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12 Lead electrocardiogram is available at Glebe Hill Family Practice.

What is an Electrocardiogram (ECG)?

An electrocardiogram (ECG) records the electrical activity of the heart. The heart produces tiny electrical impulses which spread through the heart muscle to make the heart contract. These impulses can be detected by the ECG machine. The ECG test is painless and harmless. (The ECG machine records electrical impulses coming from your body - it does not put any electricity into your body).

How is an ECG performed?

Small metal electrodes are stuck on to your arms, legs and chest. Wires from the electrodes are connected to the ECG machine. The machine detects and amplifies the electrical impulses that occur at each heartbeat and records them on to a paper or computer. A few heartbeats are recorded from different sets of electrodes. The test takes about five minutes to do.

What does an ECG show?

The electrodes on the different parts of the body detect electrical impulses coming from different directions within the heart. There are normal patterns for each electrode. Various heart disorders produce abnormal patterns. The heart disorders that can be detected include:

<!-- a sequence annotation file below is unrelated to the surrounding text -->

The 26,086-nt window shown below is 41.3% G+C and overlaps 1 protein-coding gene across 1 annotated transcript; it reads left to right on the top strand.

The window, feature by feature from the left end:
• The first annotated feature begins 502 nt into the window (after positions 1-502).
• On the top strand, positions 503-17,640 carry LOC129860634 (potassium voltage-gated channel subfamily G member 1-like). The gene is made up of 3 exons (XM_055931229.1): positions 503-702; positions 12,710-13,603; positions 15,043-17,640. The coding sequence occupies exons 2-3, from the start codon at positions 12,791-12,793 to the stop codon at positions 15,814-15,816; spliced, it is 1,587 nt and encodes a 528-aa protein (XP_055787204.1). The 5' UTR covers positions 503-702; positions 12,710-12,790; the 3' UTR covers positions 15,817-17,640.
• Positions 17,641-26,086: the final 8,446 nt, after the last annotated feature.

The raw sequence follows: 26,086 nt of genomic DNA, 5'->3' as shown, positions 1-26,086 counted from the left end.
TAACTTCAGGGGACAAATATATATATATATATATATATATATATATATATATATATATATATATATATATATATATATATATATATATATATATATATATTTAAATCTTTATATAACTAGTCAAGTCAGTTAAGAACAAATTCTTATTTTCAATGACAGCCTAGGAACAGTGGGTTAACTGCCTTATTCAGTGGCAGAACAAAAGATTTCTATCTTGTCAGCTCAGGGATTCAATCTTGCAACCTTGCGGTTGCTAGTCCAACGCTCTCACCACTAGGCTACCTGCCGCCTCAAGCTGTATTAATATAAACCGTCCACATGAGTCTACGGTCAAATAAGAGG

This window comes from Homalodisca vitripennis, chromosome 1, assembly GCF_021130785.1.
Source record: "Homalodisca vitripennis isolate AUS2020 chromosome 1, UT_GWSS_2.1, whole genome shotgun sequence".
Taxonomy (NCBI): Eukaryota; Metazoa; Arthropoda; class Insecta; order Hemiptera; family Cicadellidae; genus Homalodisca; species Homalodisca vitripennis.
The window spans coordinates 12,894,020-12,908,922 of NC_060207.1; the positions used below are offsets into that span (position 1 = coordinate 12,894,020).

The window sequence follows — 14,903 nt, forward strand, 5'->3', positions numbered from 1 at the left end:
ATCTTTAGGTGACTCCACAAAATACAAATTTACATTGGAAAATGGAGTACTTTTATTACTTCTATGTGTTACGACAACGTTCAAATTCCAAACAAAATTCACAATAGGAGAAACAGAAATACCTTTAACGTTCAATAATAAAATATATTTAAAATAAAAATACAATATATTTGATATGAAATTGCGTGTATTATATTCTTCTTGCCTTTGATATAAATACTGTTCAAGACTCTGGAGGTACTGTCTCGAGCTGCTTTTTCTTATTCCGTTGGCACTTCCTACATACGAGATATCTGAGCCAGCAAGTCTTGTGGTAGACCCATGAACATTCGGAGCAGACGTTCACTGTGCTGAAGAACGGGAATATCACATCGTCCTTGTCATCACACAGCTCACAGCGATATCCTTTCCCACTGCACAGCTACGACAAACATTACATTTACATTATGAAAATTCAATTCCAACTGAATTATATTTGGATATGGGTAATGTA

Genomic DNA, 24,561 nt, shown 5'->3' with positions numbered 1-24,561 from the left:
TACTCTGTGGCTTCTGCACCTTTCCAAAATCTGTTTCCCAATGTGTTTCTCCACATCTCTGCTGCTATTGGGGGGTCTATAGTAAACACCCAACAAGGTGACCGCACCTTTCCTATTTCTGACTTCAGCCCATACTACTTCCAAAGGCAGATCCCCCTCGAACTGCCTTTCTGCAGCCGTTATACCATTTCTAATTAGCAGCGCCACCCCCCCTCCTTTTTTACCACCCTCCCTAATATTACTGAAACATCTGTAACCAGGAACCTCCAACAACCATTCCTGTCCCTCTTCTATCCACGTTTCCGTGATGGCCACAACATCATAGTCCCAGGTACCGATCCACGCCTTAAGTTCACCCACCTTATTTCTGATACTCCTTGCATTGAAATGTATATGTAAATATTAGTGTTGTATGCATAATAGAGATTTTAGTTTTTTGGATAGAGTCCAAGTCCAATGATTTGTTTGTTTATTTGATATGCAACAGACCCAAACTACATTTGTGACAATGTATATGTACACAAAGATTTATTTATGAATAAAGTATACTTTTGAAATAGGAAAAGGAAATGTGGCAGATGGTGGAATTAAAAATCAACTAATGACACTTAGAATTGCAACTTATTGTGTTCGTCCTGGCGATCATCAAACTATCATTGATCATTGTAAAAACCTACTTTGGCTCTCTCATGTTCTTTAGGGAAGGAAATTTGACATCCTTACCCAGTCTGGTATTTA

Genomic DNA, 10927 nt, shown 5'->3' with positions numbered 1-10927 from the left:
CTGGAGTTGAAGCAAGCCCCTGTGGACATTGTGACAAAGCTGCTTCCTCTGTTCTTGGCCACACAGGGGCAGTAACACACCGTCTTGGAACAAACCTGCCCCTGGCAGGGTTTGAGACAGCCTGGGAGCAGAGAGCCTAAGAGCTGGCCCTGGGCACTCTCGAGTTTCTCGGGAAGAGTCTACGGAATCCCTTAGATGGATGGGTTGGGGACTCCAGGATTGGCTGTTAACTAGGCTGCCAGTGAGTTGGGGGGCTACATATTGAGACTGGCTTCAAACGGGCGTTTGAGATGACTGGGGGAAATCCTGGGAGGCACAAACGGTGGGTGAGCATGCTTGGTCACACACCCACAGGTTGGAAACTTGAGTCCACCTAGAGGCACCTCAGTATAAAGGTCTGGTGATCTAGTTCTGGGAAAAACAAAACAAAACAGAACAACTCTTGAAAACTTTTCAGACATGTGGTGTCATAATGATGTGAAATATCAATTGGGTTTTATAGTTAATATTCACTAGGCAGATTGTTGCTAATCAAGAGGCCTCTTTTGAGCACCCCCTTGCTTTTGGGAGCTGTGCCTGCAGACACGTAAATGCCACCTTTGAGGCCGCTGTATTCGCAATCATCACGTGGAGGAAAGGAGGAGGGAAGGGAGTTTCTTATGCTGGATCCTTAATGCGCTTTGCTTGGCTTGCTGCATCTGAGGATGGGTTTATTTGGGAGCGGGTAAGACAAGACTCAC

• Abnormal heart rhythms

    • If the heart rate is very fast, very slow, or irregular. There are various types of irregular heart rhythm with characteristic ECG patterns.
  • A heart attack (myocardial infarction)

    • The ECG can tell us whether the heart attack was recent or some time ago. A heart attack causes damage to heart muscle, and heals with scar tissue.
  • An enlarged heart

This causes bigger impulses than normal.

ECG is useful even when you don't have any symptoms

An ECG is part of a standard Cardiovascular Risk Assessment.

Your GP may recommend an ECG if:

  • you have one or more risk factors, such as diabetes, high blood pressure, high cholesterol, a strong family history of heart disease, or smoking
  • you are considering treatment which can increase your cardiovascular risk, such as hormonal treatments for menopause
  • you are aged over 50 and have not previously had an ECG

If you'd like to have an ECG please book an appointment to discuss it with your GP.